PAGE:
The Brihadeeswarar Temple in Thanjavur is a jewel among temples. Take an early morning turn and discover a whole millennium of history hidden in its portals.
This story first appeared in Trujetter magazine in their September 2016 issue.
In the gentle light of early morning, the gopuram shines like burnished gold. I stand across the road from it and simply gazed at it. It feels exceedingly good to be in Thanjavur because of the town’s welcoming vibes. As I was looking around, I heard a question in Tamil “Where do you want to go, sir?” A spry, middle-aged gentlemen stopped his moped right next to me. “Periya kovil,” (the big temple) I said. “Vaanga, okkarunga. Naan konda vidaren,” was his smiling response (“Come, I will take you there.”) I thanked him and clambered on. A fiveminute ride later, I was deposited opposite the main entrance to the Brihadeeswarar Temple (which the locals have simplified to ‘big temple’).
The temple is dedicated to Lord Shiva. There is a large square forecourt surrounded by the walls of the temple. In the centre of this forecourt is a large square slab of stone, on which stands the temple. There is a neat sense of proportion and symmetry in the complex. At this hour, there are not more than a dozen others who have come to see this wonder. The silence is punctuated by bird calls and the whisper of a mild, cool breeze.
I heard a voice behind me and in no time a guide appeared from nowhere. For the hundredth time, I marvel at how guides all over the world, manage to sidle up to you quietly and catch you unawares. Selvam was welldressed with a mild look on his face. His card proclaimed him to be a Government-certified guide to the temple. As we start walking towards the sanctum sanctorum, Selvam takes up a well-rehearsed narrative about the temple.
Raja Raja – I, the great Chola Emperor who ruled Thanjavur during the turn of the first millennium, broke a few architectural canons when he had this masterpiece of a temple built. Selvam informed that this is one of those rare temples in which the Vimana (the tower that rises over the sanctum) is taller than the Gopuram (the ornate tower at the entrance to the temple). Also, rather than build the temple outside-in, the master artisans built it inside-out. In other words, they built the siva lingam first, then built the temple tower over it and finally, added the various cloisters surrounding the sanctum sanctorum. The statue of Nandi the bull, the bali peedam (sacrificial alter) and the dhwaja sthambham (flag pole) were all built later.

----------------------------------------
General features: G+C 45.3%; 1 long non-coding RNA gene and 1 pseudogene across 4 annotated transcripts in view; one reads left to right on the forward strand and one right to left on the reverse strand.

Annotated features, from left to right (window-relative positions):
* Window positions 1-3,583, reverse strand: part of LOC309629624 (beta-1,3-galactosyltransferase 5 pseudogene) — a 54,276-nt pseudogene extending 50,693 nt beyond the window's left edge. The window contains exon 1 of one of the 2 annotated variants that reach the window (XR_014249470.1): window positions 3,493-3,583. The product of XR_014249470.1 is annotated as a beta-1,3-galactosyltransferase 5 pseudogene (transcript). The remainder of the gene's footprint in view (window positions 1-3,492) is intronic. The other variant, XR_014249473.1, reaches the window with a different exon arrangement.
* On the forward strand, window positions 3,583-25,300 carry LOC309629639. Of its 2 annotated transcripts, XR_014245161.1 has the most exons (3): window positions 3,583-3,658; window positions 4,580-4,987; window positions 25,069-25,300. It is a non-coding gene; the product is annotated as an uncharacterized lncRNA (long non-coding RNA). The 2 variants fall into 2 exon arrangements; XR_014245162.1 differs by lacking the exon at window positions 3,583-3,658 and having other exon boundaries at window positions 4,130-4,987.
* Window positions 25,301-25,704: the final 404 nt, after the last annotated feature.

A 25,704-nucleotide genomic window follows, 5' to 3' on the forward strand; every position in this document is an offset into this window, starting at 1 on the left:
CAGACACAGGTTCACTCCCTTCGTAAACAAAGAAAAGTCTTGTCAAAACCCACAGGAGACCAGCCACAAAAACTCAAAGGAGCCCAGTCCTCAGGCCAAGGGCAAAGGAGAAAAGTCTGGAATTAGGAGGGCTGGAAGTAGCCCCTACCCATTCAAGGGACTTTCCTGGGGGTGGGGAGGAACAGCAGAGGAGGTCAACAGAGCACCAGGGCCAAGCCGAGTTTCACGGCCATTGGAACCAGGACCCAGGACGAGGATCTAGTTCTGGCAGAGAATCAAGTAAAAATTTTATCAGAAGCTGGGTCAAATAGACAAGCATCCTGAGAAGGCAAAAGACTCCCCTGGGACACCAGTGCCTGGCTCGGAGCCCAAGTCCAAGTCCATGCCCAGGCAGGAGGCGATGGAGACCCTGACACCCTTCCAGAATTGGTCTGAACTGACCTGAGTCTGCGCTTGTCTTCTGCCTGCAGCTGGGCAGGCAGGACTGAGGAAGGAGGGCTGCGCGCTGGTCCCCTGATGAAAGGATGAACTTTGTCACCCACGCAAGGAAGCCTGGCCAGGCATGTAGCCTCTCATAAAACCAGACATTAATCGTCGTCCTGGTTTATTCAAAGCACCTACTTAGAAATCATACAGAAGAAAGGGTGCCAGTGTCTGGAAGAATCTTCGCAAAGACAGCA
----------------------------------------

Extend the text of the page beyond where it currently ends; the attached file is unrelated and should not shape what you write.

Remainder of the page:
The ceilings bear several frescoes in colours that have Selvam mentioned that the artisans used vegetable dyes to paint the murals. The outer walls of the sanctum contain a detailed commentary on the life and times of the Cholas, dwelling on social customs. I tried my best to read the lines, but the script was in ancient Tamil.
The temple is a wondrous example of how scale and intricacy of architecture need not come at the cost of visual harmony. Not one stone, sculpture, pillar or pathway in the temple seems out of proportion. UNESCO has done itself a favour by bestowing the label of World Heritage Site to this temple complex. remained vibrant to this day.
The Magic of Nine
A number of things in the temple are in multiples of nine, because apparently, Raja Raja (whose real name was Arulmozhivarman) believed nine was a lucky number. The vimana for instance, is 216 feet tall. And then, there are 108 small nandis erected around the temple complex. His empire was stretched all the way from Kalinga (today’s Odisha) to Ceylon (Sri Lanka) at one point in time. He was one of the first Indian rulers to annex neighbouring countries, thereby introducing Tamil culture to those faraway lands.
For a long time, the Brihadeeswarar Temple played host to royal ceremonies in the kingdom. Dance performances were held often, especially when dignitaries from other kingdoms came visiting. The splendid natural acoustics of the temple and its beautiful openair setting provide a perfect background to music and dance performances. Even today, such performances are held once in a while. Interestingly, daily rituals and ceremonies are performed in this temple even today, which is somewhat uncommon among temples of this period. The entire complex is well-preserved, which is more than what you can say about most other monuments in our country.
I glance at my watch to see that three hours had flown past. The sun was high up as I exited the temple. The food cart on the pavement is still doing brisk business, but I am not tempted by the fare, being thoroughly satiated by the sensory feast I have just gorged on. I thanked Selvam for sharing his knowledge with me and left.
From the unique nodding dolls (Thalayatti bommai, as they are called) to the Tanjore paintings, from the temples along the Kaveri river to the legacy of different dynasties of rulers, Thanjavur is a town of many pasts and many stories. It has had a glorious history as the seat of a mighty lineage of emperors and as the centre of Tamil art and culture. In the midst of all this, the Big Temple continues to have a towering presence, effortlessly linking the past to the present.